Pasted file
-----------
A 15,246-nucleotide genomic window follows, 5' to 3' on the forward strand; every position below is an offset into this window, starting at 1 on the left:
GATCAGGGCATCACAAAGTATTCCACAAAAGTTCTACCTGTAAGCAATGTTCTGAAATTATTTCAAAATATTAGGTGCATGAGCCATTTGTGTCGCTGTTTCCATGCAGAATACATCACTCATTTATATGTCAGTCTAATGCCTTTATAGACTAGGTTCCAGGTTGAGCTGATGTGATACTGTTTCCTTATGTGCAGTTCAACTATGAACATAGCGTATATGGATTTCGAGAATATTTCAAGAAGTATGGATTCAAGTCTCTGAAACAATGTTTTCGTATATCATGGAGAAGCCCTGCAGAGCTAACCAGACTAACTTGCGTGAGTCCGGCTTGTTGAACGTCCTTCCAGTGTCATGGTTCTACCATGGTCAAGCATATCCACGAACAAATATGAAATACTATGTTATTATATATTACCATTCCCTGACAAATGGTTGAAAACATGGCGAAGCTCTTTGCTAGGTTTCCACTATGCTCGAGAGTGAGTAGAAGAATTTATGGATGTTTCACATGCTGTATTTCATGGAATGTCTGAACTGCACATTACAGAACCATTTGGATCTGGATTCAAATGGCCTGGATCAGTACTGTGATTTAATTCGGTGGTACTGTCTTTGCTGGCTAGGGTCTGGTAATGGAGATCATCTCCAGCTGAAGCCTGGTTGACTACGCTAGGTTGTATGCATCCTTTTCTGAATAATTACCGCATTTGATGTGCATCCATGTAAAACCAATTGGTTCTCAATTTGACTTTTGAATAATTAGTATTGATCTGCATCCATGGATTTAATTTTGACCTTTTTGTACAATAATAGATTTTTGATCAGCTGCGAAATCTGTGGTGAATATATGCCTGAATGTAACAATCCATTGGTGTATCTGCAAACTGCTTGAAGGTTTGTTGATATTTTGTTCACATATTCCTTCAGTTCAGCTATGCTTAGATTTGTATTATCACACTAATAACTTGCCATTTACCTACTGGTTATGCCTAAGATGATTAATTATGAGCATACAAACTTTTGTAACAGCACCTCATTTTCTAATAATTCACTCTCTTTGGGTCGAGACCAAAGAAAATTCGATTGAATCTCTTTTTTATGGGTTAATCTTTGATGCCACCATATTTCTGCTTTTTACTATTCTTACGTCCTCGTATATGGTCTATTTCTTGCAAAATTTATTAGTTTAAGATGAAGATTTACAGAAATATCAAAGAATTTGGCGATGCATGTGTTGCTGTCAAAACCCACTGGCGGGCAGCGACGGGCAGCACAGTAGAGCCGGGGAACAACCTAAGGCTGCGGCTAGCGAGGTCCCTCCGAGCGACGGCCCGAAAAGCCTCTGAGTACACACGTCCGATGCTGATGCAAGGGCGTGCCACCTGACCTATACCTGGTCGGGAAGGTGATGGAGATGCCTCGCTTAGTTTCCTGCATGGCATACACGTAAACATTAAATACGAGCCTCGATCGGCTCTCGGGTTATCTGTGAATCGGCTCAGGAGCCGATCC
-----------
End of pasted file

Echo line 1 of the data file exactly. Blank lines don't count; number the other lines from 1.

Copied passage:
A 15,246-nucleotide genomic window follows, 5' to 3' on the forward strand; every position below is an offset into this window, starting at 1 on the left: